A Daytripper’s Taste of Hastings
The Plough, Hastings Castle, George Street and The Albion
Pub Walks in Hastings and St Leonards
With Hastings Castle still dominating the town, any book of Hastings walks should include a trip to visit a castle that is so steeped in the history of England.
It was the Norman Conquest in 1066 that thrust West Hill into the limelight and there is still enough left, after the ravages of nature, to fuel the imagination – helped by the excellent story boards, and the audio-visual programme, that cover the Conquest and the history of the castle.
There is a short climb up Victorian steps but to add to the fun, the West Hill Lift, with its original wooden coaches, will whisk you up to the top where, on a clear day, you may be able see the coast of France.
Closer are the old narrow streets and rooftops of Old Town, the fishing beach and views of the whole of Hastings and St Leonards and in the distance are the South Downs, Eastbourne and Beachy Head. The grassy West Hill is a delight and it is only a short walk to The Plough for a beer, before tackling the easier downhill part of the walk that finishes at The Albion.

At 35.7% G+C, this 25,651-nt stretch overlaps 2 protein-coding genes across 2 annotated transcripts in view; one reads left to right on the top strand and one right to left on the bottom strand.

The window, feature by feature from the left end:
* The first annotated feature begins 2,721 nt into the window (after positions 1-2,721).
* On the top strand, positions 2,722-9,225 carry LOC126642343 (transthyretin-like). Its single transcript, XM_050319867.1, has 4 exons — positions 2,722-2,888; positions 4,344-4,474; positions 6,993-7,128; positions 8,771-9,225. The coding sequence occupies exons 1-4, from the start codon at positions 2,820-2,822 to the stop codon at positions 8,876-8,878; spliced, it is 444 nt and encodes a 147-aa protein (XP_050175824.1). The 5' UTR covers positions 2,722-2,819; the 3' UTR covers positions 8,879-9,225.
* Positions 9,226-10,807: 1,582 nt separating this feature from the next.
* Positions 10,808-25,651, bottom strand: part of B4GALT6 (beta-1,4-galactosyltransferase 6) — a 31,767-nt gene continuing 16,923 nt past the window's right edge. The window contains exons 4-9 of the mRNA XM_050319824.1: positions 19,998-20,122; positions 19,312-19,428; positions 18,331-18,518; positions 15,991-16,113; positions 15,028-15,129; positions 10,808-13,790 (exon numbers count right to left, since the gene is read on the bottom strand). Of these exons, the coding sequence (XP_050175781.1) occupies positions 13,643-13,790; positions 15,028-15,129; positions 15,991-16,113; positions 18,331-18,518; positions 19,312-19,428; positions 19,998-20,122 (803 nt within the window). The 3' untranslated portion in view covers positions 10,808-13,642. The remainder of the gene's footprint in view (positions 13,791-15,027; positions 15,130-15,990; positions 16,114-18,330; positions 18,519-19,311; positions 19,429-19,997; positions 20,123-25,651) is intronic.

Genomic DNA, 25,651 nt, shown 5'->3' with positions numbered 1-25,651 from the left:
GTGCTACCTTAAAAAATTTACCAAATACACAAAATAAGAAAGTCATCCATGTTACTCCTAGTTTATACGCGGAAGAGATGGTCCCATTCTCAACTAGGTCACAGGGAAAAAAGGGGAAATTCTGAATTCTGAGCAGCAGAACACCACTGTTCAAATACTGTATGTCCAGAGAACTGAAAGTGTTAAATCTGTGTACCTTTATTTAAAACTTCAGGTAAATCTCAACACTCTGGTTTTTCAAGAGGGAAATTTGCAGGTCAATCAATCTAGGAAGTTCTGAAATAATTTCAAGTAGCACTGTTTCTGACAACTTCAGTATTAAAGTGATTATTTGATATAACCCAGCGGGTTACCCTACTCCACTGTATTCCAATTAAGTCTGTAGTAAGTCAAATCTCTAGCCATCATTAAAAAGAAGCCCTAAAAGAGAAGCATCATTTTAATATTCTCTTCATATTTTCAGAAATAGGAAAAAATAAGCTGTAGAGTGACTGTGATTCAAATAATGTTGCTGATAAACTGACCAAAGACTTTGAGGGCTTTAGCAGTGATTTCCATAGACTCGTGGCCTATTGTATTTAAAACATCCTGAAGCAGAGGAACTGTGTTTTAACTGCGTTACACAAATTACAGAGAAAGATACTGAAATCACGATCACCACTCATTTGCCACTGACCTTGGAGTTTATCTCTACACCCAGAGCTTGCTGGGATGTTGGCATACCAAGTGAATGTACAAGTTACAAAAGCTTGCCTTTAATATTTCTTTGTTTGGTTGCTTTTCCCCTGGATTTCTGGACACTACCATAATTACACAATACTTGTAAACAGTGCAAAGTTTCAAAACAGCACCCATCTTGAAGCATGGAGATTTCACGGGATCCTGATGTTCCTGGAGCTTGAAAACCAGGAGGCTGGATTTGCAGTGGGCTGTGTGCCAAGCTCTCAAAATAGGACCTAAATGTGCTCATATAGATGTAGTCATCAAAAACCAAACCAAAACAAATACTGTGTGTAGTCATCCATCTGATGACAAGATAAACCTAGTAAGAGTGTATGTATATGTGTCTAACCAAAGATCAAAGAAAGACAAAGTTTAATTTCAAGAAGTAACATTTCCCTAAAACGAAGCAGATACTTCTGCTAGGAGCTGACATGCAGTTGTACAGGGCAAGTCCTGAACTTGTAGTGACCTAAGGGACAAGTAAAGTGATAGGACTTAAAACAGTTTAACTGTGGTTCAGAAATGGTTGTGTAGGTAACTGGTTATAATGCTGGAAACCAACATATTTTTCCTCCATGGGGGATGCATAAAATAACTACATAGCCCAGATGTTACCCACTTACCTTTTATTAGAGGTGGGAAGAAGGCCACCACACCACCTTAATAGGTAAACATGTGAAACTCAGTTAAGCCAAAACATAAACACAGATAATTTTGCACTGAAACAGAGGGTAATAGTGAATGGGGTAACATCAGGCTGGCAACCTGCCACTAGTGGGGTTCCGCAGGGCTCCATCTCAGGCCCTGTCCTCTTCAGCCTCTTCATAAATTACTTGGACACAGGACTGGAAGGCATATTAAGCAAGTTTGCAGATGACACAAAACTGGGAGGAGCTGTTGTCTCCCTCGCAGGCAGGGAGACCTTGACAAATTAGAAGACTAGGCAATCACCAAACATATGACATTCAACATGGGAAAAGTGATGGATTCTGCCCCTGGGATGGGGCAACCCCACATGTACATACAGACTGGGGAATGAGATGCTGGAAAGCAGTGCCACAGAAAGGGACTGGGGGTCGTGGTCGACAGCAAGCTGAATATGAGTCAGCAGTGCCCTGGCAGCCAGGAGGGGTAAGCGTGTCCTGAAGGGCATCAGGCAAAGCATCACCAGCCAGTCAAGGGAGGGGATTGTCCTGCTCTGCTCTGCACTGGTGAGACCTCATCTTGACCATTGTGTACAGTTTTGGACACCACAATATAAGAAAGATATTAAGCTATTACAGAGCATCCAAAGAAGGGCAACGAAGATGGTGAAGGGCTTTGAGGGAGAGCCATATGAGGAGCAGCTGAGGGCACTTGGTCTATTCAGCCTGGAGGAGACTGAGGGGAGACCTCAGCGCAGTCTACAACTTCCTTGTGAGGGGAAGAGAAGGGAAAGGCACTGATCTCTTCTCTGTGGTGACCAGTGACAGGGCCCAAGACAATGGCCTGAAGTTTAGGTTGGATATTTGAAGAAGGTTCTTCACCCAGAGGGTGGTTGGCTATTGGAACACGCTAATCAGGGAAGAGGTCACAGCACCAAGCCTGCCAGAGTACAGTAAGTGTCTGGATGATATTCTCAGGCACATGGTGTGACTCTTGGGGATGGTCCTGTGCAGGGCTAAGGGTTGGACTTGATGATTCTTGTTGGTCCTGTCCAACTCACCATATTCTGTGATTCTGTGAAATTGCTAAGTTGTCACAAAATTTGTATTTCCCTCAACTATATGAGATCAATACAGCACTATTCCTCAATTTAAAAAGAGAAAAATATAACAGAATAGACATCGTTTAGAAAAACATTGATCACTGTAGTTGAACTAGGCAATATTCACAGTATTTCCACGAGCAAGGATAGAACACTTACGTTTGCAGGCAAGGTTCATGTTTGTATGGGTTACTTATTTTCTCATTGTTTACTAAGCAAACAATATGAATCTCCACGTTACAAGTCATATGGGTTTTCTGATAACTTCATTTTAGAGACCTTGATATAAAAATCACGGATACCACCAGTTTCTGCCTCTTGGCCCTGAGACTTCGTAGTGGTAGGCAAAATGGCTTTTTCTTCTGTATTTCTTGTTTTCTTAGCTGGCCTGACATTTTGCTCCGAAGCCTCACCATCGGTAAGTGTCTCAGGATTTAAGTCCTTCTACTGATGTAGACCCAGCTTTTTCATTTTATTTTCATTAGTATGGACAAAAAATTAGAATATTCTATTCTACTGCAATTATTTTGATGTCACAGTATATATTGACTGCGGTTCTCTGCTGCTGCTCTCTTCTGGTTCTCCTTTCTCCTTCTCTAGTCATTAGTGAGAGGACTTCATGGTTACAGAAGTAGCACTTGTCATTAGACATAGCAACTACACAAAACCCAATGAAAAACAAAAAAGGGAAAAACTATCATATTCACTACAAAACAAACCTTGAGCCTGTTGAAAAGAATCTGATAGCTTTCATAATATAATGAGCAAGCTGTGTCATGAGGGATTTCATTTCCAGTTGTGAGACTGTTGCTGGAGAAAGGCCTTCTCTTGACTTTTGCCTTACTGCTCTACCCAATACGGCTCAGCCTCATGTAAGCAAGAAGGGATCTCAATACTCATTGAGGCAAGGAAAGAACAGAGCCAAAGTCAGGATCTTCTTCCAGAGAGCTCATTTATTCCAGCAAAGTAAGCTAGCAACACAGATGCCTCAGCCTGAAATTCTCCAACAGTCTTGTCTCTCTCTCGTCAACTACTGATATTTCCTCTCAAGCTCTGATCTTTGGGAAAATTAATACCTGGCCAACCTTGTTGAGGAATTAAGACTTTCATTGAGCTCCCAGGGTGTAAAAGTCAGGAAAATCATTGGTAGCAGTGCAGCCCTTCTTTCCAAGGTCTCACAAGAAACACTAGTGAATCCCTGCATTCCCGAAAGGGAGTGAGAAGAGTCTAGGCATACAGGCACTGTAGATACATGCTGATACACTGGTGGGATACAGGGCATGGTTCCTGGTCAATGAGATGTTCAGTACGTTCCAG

Timeless Old Town, a walk of narrow streets, alleyways, steps this way and that, of Smuggler’s Caves and Foyle’s War – it is such a mix of back streets, cottages and tiny gardens of pots and troughs that it is almost a surprise that George Street appears below. There are pubs and bars galore along George Street and most warrant a pint or a note in that beer stained note book to return another day.
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